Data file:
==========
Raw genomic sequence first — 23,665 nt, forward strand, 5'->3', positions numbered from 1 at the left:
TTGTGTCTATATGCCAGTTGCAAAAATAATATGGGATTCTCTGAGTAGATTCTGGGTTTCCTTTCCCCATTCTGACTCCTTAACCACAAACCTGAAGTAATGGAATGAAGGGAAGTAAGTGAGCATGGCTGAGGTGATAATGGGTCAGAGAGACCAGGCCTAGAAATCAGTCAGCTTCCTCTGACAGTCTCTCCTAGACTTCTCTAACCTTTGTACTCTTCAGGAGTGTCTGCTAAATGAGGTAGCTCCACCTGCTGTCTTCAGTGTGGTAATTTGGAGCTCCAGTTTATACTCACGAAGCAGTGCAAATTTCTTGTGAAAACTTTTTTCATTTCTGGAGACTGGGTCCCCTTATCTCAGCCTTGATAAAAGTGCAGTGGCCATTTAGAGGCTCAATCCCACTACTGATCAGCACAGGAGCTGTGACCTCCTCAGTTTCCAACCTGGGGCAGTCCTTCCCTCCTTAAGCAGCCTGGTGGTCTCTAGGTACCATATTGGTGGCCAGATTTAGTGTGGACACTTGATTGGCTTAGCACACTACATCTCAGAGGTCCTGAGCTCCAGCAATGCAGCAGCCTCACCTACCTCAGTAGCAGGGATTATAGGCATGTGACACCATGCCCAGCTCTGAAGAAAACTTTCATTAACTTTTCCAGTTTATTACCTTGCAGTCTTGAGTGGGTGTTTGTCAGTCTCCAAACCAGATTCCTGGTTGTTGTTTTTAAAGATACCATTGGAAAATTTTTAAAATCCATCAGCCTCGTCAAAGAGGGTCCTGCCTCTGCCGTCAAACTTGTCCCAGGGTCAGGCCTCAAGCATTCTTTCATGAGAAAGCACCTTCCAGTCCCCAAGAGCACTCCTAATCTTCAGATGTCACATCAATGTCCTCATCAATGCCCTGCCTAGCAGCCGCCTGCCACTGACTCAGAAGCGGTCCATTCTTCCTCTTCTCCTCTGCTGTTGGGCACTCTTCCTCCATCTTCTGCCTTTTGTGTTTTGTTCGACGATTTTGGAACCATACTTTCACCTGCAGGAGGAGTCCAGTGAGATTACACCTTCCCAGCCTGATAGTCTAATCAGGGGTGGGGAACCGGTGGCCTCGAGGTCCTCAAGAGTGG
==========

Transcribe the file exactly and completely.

Raw genomic sequence first — 23,665 nt, forward strand, 5'->3', positions numbered from 1 at the left:
TTGTGTCTATATGCCAGTTGCAAAAATAATATGGGATTCTCTGAGTAGATTCTGGGTTTCCTTTCCCCATTCTGACTCCTTAACCACAAACCTGAAGTAATGGAATGAAGGGAAGTAAGTGAGCATGGCTGAGGTGATAATGGGTCAGAGAGACCAGGCCTAGAAATCAGTCAGCTTCCTCTGACAGTCTCTCCTAGACTTCTCTAACCTTTGTACTCTTCAGGAGTGTCTGCTAAATGAGGTAGCTCCACCTGCTGTCTTCAGTGTGGTAATTTGGAGCTCCAGTTTATACTCACGAAGCAGTGCAAATTTCTTGTGAAAACTTTTTTCATTTCTGGAGACTGGGTCCCCTTATCTCAGCCTTGATAAAAGTGCAGTGGCCATTTAGAGGCTCAATCCCACTACTGATCAGCACAGGAGCTGTGACCTCCTCAGTTTCCAACCTGGGGCAGTCCTTCCCTCCTTAAGCAGCCTGGTGGTCTCTAGGTACCATATTGGTGGCCAGATTTAGTGTGGACACTTGATTGGCTTAGCACACTACATCTCAGAGGTCCTGAGCTCCAGCAATGCAGCAGCCTCACCTACCTCAGTAGCAGGGATTATAGGCATGTGACACCATGCCCAGCTCTGAAGAAAACTTTCATTAACTTTTCCAGTTTATTACCTTGCAGTCTTGAGTGGGTGTTTGTCAGTCTCCAAACCAGATTCCTGGTTGTTGTTTTTAAAGATACCATTGGAAAATTTTTAAAATCCATCAGCCTCGTCAAAGAGGGTCCTGCCTCTGCCGTCAAACTTGTCCCAGGGTCAGGCCTCAAGCATTCTTTCATGAGAAAGCACCTTCCAGTCCCCAAGAGCACTCCTAATCTTCAGATGTCACATCAATGTCCTCATCAATGCCCTGCCTAGCAGCCGCCTGCCACTGACTCAGAAGCGGTCCATTCTTCCTCTTCTCCTCTGCTGTTGGGCACTCTTCCTCCATCTTCTGCCTTTTGTGTTTTGTTCGACGATTTTGGAACCATACTTTCACCTGCAGGAGGAGTCCAGTGAGATTACACCTTCCCAGCCTGATAGTCTAATCAGGGGTGGGGAACCGGTGGCCTCGAGGTCCTCAAGAGTGG